virtual worlds at one and the same time, and to be both here and
potentially everywhere else at the same time is giving us a new sense of
self, new ways of thinking and perceiving which extend what we have
believed to be our natural, genetic capabilities. In fact the old debate
about artificial and natural is no longer relevant. We are only
interested in what can be made of ourselves, not what made us. As for
the sanctity of the individual, well we are now each of us made up of
many individuals, a set of selves . Actually the sense of the individual
is giving way to the sense of the interface. Our consciousness allows us
the fuzzy edge on identity, hovering between inside and outside every
kind of definition of what it is to be a human being that we might come
up with. We are all interface. We are computer-mediated and
computer-enhanced. These new ways of conceptualizing and perceiving
reality involve more than simply some sort of quantitative change in how
we see, think and act in the world. They constitute a qualitative change
in our being, a whole new faculty, the post-biological faculty of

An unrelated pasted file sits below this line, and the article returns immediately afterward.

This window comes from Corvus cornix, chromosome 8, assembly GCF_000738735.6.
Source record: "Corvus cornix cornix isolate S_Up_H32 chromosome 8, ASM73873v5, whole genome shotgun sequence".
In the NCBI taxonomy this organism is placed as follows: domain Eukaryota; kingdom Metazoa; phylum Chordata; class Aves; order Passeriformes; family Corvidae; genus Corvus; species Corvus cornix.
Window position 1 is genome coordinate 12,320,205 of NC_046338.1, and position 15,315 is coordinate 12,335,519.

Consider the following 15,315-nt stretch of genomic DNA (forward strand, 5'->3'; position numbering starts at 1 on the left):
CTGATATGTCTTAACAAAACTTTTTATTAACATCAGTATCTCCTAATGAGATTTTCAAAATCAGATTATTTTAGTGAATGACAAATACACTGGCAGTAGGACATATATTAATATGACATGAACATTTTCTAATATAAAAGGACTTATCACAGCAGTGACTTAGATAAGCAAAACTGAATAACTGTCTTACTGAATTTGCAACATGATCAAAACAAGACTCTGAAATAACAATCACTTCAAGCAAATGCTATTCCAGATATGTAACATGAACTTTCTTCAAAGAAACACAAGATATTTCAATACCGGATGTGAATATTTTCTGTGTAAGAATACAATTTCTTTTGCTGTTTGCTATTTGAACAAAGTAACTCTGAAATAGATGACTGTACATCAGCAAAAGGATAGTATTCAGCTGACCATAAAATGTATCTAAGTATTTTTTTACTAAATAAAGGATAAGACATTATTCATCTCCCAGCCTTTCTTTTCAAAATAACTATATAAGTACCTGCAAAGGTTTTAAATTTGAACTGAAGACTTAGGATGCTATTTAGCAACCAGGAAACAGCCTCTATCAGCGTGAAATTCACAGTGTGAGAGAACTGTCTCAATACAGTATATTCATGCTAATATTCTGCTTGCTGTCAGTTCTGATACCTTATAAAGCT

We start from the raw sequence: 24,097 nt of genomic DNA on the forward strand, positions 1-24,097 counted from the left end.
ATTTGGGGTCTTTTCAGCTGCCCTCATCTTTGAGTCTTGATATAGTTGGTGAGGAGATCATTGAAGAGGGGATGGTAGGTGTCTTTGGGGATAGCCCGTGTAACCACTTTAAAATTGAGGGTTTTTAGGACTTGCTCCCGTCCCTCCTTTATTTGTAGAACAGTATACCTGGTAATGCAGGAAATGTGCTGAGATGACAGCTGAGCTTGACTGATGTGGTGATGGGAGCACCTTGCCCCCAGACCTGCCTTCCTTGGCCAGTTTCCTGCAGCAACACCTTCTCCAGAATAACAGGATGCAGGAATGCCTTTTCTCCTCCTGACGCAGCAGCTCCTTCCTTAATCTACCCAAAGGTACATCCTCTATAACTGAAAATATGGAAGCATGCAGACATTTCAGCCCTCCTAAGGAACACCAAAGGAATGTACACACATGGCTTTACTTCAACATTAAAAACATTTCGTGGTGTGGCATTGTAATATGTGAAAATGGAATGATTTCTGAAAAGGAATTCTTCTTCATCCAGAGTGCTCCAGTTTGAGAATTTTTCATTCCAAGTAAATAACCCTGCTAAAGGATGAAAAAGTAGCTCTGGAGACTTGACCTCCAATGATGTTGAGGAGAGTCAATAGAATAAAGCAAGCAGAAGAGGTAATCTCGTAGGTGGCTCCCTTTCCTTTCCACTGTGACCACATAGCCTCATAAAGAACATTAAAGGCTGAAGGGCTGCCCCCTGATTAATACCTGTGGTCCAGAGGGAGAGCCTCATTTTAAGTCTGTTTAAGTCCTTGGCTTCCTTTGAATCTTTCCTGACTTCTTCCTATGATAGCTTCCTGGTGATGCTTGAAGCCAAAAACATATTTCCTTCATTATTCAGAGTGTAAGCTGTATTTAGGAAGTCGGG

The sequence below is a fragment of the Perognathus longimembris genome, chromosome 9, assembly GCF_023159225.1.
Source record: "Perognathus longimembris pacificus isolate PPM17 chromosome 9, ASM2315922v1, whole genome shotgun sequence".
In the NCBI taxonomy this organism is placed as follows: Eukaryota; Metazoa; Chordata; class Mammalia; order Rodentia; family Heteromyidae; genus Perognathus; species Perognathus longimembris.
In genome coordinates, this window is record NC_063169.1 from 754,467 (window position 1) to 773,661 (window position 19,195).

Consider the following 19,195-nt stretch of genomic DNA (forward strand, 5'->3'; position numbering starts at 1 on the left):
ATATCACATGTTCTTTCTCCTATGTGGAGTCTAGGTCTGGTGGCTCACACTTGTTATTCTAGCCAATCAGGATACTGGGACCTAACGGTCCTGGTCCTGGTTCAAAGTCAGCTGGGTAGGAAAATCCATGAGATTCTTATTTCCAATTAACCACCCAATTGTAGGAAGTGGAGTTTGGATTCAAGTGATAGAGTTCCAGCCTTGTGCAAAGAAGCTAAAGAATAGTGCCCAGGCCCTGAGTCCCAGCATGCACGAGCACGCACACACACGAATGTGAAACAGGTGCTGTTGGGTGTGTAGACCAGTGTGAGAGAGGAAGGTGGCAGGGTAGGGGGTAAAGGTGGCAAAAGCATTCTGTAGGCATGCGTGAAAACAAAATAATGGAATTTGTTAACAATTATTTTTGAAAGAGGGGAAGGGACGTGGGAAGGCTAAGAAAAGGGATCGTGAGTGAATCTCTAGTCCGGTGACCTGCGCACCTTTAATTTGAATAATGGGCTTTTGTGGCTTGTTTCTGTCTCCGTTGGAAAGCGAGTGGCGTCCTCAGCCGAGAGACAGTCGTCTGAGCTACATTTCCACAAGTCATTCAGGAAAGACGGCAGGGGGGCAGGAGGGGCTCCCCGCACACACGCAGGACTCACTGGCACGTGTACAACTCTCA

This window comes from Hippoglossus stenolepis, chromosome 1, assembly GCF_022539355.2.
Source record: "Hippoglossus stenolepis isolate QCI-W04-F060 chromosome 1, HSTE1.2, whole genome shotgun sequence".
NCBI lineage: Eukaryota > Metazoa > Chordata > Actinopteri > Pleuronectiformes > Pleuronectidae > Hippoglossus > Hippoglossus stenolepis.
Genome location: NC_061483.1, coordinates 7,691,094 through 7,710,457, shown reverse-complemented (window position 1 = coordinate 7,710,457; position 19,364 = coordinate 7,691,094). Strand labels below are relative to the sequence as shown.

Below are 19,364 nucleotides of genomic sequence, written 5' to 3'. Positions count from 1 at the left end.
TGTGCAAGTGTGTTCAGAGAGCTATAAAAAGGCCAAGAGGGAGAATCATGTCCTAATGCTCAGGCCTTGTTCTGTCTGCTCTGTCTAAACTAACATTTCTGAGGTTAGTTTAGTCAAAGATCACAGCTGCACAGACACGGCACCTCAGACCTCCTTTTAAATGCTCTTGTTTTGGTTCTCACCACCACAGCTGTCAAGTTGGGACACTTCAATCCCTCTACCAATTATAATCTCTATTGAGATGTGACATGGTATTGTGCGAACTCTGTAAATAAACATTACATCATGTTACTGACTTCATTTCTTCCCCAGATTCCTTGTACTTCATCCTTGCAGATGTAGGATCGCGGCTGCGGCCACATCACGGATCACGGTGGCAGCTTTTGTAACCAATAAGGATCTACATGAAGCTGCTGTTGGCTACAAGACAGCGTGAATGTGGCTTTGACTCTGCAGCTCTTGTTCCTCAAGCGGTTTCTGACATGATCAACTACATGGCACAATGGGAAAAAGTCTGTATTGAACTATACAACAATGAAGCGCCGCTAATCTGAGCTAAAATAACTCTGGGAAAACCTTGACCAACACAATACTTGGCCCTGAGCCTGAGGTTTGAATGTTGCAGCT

"cyberception" . Cyberception involves a convergence of conceptual and
perceptual processes in which the connectivity of telematic networks
plays a formative role. Perception is the awareness of the elements of
environment through physical sensation. The cybernet, the sum of all the
interactive computer-mediated systems and telematic networks in the
world, is part of our sensory apparatus. It redefines our individual
body just as it connects all our bodies into a planetary whole." [-Roy

This centerless world of transformation challenges the well-known
Baroque tendency towards "Detaillierung" which Christine Buci-Glucksmann
defines as the principle of exploding beautiful totalities into ruins
and fragments. With a dedetaillierung achieved through cyberception,
meaning is multiple and heterogeneous and the gaze becomes anamorphic
and double-coded as it, as Madame Buci-Glucksmann says, "adds
signification to images, to give value to the visual scrap and rebus…"
where each image leads always to another image "in an opaqueness in
which meaning is abysmal, playful, even spectral." Hence the non-space
of art on the net is fractal in its complex non-Euclidean nomadic
uncentered vector spread. Hence looped Baroque.